Lost In Translation/Blaster
|Main CPU||M6809 (@ 1.000 MHz)|
M6808 (@ 894.750 kHz)
292 x 240 pixels
272 Palette colours
|ROM Info||21 ROMs|
236,544 bytes (231.00 KiB)
|MAME ID||blaster · blast30 · blastkit|
About The Game
Blaster has the player takes control of a spaceship and must fight against wave after wave of enemy fighters, while trying to rescue the stranded astronauts that represent the last surviving remnants of the human race. Enemies attack the player both with weapons, and by making 'suicide runs' at the player's ship. The game consists of 11 different levels, 9 of which are repeated, bringing the total number of levels to 20.
The levels are : Planetoid Waves, Robot Grid Waves, Saucerland Waves, Vampire Waves, Time Tunnel Waves, Outer Space Waves, Enduro Waves, Cat World Waves, and Mastermind Waves (there are 2 of each of these).
There are also 2 unique waves that occur only once, they are Armageddon and Paradise.
Players can select their starting wave at the start of the game; choosing from Planetoids, Robot Grid, Saucerland, and Vampires. During the game, players must be careful to NOT shoot the human astronauts that drift through the levels. These must be rescued by 'running' into them.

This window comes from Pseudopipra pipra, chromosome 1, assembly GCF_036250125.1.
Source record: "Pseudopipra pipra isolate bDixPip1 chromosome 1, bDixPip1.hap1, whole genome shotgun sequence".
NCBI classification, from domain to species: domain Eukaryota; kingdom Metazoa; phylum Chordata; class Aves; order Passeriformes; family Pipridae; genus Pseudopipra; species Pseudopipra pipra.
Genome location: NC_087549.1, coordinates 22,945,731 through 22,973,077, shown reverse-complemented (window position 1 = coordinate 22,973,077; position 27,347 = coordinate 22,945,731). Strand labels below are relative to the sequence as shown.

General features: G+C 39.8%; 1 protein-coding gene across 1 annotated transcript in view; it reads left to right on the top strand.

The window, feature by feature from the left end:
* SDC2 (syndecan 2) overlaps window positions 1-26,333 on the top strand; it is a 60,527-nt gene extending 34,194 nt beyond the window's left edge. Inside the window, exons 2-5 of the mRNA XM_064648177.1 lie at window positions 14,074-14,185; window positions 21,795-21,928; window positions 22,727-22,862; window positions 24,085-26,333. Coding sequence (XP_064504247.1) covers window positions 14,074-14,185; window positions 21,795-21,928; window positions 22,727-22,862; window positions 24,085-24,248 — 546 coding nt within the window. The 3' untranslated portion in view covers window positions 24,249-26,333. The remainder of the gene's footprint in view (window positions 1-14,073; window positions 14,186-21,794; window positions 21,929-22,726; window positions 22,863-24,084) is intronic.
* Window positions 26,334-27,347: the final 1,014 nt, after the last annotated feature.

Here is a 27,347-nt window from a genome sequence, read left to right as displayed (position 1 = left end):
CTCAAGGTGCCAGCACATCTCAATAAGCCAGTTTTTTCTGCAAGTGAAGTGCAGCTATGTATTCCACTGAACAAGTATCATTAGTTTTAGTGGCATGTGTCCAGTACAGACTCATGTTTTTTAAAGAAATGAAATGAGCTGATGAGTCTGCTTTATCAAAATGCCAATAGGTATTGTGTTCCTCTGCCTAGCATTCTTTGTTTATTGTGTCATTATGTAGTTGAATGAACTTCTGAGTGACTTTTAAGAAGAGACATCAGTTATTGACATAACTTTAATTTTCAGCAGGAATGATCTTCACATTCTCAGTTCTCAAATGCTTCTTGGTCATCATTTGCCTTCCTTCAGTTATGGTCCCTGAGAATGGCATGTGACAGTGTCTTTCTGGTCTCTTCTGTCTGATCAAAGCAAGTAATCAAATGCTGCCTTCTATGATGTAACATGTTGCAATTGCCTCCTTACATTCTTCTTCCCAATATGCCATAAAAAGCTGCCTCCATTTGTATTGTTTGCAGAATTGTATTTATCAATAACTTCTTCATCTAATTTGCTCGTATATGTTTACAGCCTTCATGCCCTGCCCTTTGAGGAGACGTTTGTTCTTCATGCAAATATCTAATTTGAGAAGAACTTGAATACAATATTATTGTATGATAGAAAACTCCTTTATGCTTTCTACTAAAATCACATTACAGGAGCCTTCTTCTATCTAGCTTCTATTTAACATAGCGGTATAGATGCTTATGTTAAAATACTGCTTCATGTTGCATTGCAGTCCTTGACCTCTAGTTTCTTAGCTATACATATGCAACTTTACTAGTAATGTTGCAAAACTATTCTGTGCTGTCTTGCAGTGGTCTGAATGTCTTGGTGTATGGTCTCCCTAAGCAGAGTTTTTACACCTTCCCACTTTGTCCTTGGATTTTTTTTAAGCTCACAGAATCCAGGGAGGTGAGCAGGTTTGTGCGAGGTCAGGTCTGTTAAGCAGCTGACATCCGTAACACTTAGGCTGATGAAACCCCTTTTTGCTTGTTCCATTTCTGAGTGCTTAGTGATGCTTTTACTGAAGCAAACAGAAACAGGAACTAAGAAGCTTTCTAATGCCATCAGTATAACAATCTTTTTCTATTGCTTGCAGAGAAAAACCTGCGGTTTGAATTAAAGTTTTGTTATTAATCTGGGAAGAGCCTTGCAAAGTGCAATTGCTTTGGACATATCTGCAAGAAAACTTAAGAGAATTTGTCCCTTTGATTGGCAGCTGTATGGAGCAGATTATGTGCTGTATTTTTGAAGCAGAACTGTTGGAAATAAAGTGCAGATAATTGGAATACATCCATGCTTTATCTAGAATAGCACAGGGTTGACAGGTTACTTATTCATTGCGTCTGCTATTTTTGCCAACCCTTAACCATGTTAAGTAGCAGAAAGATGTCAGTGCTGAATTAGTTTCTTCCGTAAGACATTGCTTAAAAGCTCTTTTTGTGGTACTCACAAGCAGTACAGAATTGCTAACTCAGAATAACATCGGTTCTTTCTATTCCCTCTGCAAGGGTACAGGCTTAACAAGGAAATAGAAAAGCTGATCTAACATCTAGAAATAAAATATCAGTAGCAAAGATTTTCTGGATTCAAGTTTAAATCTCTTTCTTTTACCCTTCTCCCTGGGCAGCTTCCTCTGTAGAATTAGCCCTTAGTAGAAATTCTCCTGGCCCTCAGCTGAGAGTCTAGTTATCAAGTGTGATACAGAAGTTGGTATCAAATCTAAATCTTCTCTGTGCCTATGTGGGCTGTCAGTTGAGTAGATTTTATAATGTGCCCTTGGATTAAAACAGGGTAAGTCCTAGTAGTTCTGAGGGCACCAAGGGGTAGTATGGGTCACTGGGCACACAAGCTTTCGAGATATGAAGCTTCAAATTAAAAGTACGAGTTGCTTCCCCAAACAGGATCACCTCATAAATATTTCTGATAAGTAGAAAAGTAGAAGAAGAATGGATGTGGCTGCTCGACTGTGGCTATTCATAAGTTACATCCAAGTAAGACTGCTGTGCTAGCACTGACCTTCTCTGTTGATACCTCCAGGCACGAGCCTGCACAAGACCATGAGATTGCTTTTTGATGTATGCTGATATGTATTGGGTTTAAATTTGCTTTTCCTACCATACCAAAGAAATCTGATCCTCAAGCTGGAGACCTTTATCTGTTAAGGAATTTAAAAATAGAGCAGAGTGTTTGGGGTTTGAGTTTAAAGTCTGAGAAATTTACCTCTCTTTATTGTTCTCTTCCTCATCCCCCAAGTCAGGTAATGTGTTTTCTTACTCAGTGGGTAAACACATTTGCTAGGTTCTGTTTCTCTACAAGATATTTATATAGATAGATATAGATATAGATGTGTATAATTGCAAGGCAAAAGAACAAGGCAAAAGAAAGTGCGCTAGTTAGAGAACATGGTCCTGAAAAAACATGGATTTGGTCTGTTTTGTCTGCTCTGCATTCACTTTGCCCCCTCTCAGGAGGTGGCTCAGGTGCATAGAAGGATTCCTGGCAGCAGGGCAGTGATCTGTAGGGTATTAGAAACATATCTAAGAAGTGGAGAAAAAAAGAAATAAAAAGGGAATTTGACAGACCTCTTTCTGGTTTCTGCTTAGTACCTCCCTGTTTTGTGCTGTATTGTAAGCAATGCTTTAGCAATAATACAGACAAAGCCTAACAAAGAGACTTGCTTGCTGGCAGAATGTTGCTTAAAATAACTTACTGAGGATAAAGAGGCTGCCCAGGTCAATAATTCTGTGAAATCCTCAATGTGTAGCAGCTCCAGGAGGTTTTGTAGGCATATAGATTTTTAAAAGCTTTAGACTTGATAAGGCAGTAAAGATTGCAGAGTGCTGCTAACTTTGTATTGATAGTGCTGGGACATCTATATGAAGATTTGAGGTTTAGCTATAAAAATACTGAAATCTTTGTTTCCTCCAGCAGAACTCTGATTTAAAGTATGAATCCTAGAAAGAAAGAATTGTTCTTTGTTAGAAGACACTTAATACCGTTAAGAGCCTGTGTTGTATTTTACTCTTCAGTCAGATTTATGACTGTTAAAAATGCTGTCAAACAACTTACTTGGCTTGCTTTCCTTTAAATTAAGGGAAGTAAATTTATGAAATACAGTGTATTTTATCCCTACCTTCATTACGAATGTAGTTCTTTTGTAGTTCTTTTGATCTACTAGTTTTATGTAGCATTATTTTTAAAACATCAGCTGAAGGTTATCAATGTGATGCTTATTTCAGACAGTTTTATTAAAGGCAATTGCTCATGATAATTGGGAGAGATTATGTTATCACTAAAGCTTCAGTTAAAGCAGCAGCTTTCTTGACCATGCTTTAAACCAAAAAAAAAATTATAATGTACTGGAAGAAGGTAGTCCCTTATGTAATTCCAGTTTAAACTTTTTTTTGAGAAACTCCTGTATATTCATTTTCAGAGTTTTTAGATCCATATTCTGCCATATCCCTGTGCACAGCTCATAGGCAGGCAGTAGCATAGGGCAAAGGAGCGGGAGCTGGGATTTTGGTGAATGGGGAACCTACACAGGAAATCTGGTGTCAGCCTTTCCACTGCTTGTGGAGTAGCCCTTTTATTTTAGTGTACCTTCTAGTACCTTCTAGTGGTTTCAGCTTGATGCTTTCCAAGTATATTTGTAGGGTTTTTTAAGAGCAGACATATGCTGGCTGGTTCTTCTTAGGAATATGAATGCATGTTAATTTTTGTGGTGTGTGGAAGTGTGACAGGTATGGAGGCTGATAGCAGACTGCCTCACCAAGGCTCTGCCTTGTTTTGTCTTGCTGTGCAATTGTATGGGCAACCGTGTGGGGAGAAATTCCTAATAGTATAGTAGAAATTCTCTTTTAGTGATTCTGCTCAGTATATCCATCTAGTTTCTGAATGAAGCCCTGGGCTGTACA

Despite the presence of an energy meter, the player can take exactly three hits before he or she dies. Upon death, the window of the player's virtual cockpit breaks and one of the player's lives is lost. Blaster has a 'Continue' option but this can only be used once.
Released in November 1983.
Also released as "Blaster [Upright model]" and as a Cockpit model.
Blaster was the official sequel to "Robotron - 2084", its attract mode went : The Robotrons have destroyed the last human family.
Dwayne Richard holds the record for this game with 92,346,500(!) points.
Originally known as 'Master Blaster', but they changed the name to avoid confusion with a pinball simulator called 'Bill Budges Raster Blaster' for the Apple computer. The 3-D effects of this game were all hand rendered which required thousands of hours of design work. Due to the expense of the pseudo-3D generating hardware, Blaster was released in very limited numbers.
When Blaster was first put out at a test location in late 1983, it had 30 waves and allowed you to continue a game by spending another credit. By the time the game went into production in early 1984, the program had been modified to have 20 waves, and no buy-ins allowed.
The very rare 30-wave version has more enemies and more diabolical levels.
- Eugene Jarvis (DRJ)
- Larry DeMar (LED)
- Paul Dussault (PGD)
Cabinet and Artwork
- Sony PlayStation (1997, "Arcade's Greatest Hits - The Midway Collection 2")
- Sony PlayStation 2 (2003, "Midway Arcade Treasure")
- Nintendo GameCube (2003, "Midway Arcade Treasure")
- Microsoft XBOX (2003, "Midway Arcade Treasure")
- PC [MS Windows, CD-ROM] (1997, "Arcade's Greatest Hits - The Midway Collection 2")
- PC [MS Windows, CD-ROM] (2004, "Midway Arcade Treasure")